Then, on the screen in front of us, there’s a fellow selling…gold! He’s the second one we’ve seen. “Should you own gold,” is the caption on the screen. A man named Scott Carter is advising customers to buy the yellow metal. Apparently, his company has been in the business for 50 years…

Hmmm… This is something new. The last time we saw gold on TV was an ad for a fellow who was BUYING gold. “Got gold? You can get CASH” was last year’s ad. The advertiser told viewers that they should take advantage of high gold prices to get rid of their unwanted jewelry…exchanging it for cold, hard cash.

Only the cash wasn’t all that hard, after all. That was about a year ago. And today, the cash is worth about 20% less than the gold.

But who cares? We’re talking zombies here. Who cares what happens to them?

When the zombies start buying gold, though, the bull market enters its last stage. Ordinary people do not own gold now. They do not understand that the financial system is in jeopardy. And they cannot imagine that the dollar is not a safe place for their wealth.

As for inflation, they’re for it. They have mortgages to pay. And for many of them, those mortgages are higher than the value of their houses. They’d like to see their debts reduced, by inflation.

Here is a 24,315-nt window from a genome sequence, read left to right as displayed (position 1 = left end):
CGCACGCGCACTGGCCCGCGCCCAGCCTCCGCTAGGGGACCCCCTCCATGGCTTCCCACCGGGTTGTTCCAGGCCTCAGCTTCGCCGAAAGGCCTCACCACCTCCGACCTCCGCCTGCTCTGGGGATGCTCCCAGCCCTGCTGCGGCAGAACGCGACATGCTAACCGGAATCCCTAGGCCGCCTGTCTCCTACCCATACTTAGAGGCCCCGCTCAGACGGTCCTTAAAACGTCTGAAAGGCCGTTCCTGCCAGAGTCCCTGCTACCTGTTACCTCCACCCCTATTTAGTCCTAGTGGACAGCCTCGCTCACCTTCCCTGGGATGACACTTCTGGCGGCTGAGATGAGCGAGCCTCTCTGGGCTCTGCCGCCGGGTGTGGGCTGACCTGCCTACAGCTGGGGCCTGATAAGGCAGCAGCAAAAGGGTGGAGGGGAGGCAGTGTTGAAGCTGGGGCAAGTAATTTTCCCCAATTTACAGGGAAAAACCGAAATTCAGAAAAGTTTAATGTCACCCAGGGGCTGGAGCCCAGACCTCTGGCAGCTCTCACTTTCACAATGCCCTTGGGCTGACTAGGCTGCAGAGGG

They’d like to see their assets lifted up by inflation too. And their earnings.

Okay… Inflationary increases are not “real”. The real value of the assets doesn’t increase, just because nominal prices go up. But the zombies don’t know that.

Bill Bonner
for The Daily Reckoning

When Zombies Buy Gold originally appeared in the Daily Reckoning. The Daily Reckoning, offers a uniquely refreshing, perspective on the global economy, investing, gold, stocks and today’s markets. Its been called “the most entertaining read of the day.”

Read more here:
When Zombies Buy Gold




The Daily Reckoning is a contrarian e-letter, brought to you by New York Times best-selling authors Bill Bonner and Addison Wiggin since 1999. The DR looks at the economic world-at-large and offers its major players – investors, politicians, economists and the average consumer – some much-needed constructive criticism.

Uncategorized

Durable Goods Fall, But Business Spending is Up

September 27th, 2010

As Chuck informed all of you on Friday, I have got the conn on the Pfennig today and tomorrow as he was called down to Jacksonville for a few meetings. As always, Chuck left me with a few tidbits to get me going, so I’ll kick off today’s missive with Chuck’s view of the markets:

On Friday, the US data printed much softer than expected, and for the first time in a long time, bad data results did not mean a dollar rally! Instead, fundamentals would have the dollar selling off from a Durable Goods Orders print that fell 1.3%, and New Home Sales that were flat… And that’s what happened!

The euro (EUR) added to its gains moving well into the 1.34 handle. And the Aussie dollar (AUD) is now within’ spittin distance of 96-cents!

Speaking of Aussie… The Australian government announced on Friday that their deficit had narrowed, and that they were sticking to their forecasts for a return to budget surpluses in 2011… Ahhh… How sweet that would be!